What advice would you give to other women leaders to help their team to thrive?

Rumination hurts performance, and women are prone to worrying about how they will be perceived in professional settings — worrying before and after important talks, meetings or presentations about how they will do or how they did. I do it, and I know others do too.

Nearly everyone has blurted out the wrong answer during a staff meeting, quickly fired off an email without catching a typo, or struggled through awkward elevator small talk with the boss. But it’s women, more than men, who tend to replay these moments in our minds for days, if not weeks, on end. In making mistakes, it’s normal to worry your every flaw is being highlighted, but you have to be able to quiet down those worries and move on. There’s a psychological term for this rumination: the spotlight effect. As its name suggests, the spotlight effect (or spotlighting) is the phenomenon in which we believe those around us are paying more attention to us than they really are.

When you start to ruminate about something, try to remind yourself about the spotlight effect. It helps to remember that not everyone is as focused on you as you are. Also try talking to yourself in the third person. Build yourself up in the way that you’d speak to a good friend. Don’t tear yourself down. Positive self-talk and journaling can be really helpful. Also, start imagining yourself succeeding. You’ve got this. Remind yourself of why you should succeed (not why you’re going to fail). If you’ve done the work and are the expert in the room, there’s every reason to believe you will do well.

How have you used your success to make the world a better place?

  • My career as a cognitive scientist, and now as the president of a college, has been dedicated to educating and empowering people to perform at their best. Early on, I recognized that success in life depends not just on knowledge or skills in a particular area, but on having the psychological tools to put your best foot forward when it matters most. I hope that I am helping people do that.
  • I’ve always been motivated to understand the psychological barriers that keep people from achieving their potential, especially women and girls. Research shows that role models are important in this regard. When girls see women in leadership roles, they are more optimistic about their own chances to succeed in those pursuits. In my role as president of Barnard College, I hope to show young people, including my 9-year-old daughter, that women are capable and effective leaders who can balance being in positions of power with having a family, friends, and other interests in life.

What are your “5 Things I Wish Someone Told Me Before I Started” and why? (Please share a story or example for each.)

  • Failing is OK. It isn’t a sign that you’re not good enough, it’s a sign that you’re pushing yourself and haven’t figured out the right way to succeed — yet.
  • To succeed when it counts, closely mimic “game day” conditions. It’s not enough to practice; you must practice under the same conditions under which you’ll be expected to perform. You might say, “Oh, I’ve got this information.” Maybe you’ve read through your notes in the parking lot or lobby before a big pitch or presentation or you’ve practiced shooting free throws when no one’s watching. But what my research and others’ has shown is that you have to mimic as much as possible the kinds of conditions you’re going to perform under because that gets you used to what happens in these situations. Practice in front of someone else — or at least in front of a mirror. Purposefully making yourself nervous during practice sessions helps ensure the “big day” doesn’t seem like such a big deal.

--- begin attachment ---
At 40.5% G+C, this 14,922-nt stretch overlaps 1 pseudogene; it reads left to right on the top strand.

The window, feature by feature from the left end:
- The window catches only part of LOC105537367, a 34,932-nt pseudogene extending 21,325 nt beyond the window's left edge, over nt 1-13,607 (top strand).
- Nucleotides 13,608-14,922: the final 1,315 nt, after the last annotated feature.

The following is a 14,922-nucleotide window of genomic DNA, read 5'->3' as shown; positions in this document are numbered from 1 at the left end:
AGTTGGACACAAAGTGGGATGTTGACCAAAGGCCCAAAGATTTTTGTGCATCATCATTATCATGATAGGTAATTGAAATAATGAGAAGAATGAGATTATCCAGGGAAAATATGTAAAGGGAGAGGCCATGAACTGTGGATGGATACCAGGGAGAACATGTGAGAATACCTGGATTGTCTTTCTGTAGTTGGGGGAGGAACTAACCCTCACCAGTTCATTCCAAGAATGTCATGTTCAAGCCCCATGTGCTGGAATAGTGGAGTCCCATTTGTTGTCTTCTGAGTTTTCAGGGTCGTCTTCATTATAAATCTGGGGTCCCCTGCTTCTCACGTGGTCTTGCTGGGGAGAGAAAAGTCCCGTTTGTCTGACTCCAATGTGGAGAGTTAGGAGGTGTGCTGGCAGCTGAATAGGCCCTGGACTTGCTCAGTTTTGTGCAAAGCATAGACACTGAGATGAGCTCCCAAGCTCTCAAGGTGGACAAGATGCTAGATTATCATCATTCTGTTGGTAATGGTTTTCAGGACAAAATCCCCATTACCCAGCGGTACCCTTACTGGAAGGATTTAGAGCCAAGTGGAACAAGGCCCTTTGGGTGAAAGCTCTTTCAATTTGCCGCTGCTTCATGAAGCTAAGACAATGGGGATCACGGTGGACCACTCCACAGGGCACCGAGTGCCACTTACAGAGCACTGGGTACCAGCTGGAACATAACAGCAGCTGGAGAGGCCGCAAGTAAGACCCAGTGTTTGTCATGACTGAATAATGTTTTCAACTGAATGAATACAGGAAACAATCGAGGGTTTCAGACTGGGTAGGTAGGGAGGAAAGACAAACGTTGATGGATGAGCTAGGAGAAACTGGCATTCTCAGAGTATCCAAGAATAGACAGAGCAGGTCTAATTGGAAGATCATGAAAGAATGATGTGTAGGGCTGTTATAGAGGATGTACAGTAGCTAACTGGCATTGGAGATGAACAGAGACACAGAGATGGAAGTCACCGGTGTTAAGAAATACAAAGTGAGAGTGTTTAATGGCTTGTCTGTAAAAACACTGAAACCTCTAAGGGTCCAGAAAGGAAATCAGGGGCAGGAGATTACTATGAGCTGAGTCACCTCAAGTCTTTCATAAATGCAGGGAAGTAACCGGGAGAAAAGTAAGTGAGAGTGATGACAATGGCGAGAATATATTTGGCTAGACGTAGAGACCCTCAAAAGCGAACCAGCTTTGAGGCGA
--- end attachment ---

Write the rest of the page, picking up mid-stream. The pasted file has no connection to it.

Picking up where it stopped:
• Have compassion for yourself. Others are less focused on your mistakes than you are. When you’re tempted to ruminate and give yourself a hard time about screw-ups, remember that you deserve and will benefit from a little self-compassion. We’re typically much harder on ourselves than we are on those around us. You’d never berate a co-worker for giving the wrong answer during a meeting, so why dwell on your own mistakes? It’s inevitable that you’ll embarrass yourself in front of your colleagues now and again. Fortunately, most people are occupied with their own concerns and not paying much attention to us. When we accept that, we’ll be able to shake off this negative self talk.
  • When you take a new job or make a career move, it’s OK to ask lots of people the same questions. That’s how you get to know a new field or institution. Answers from lots of different folks tend to converge on similar ideas and next steps.
  • It’s important to be happy. It doesn’t make sense to continue down paths that make you miserable when happiness has been linked to better decision-making and improved creativity. I wish I had prioritized happiness earlier in my life. It could very well be the key to success.

You are a person of great influence. If you could inspire a movement that would bring the most amount of good for the greatest number of people, what would that be? You never know what your idea can trigger.

  • If I could inspire a movement, the central underlying thesis would be this: Practice being uncomfortable. We can only grow and learn if we leave the safety of our comfort zones. I do that every single day. If you regularly seek out and work under a high degree of pressure, nothing can rattle you — and you end up being more comfortable when you have to change course.

Can you please give us your favorite “Life Lesson Quote”? Can you share how that was relevant to you in your life?

  • My favorite quote is from American professional baseball catcher Yogi Berra: “You can’t think and hit at the same time.” Much of my work as a cognitive scientist shows that you can’t perform as well when you’re hyper-focused on what you’re doing.
  • It’s critical that you let your brain get out of your way. For example, if you’re running down the stairs and I ask what you’re doing with your knee, there’s a good chance that you’ll fall — not because you aren’t good at running down stairs, but because you’re consciously focusing too much on processes that are better done on autopilot.

We are very blessed that some very prominent names in Business, VC funding, Sports, and Entertainment read this column. Is there a person in the world, or in the US with whom you would love to have a private breakfast or lunch with, and why? He or she might just see this if we tag them.

Thank you for these fantastic insights. We greatly appreciate the time you spent on this.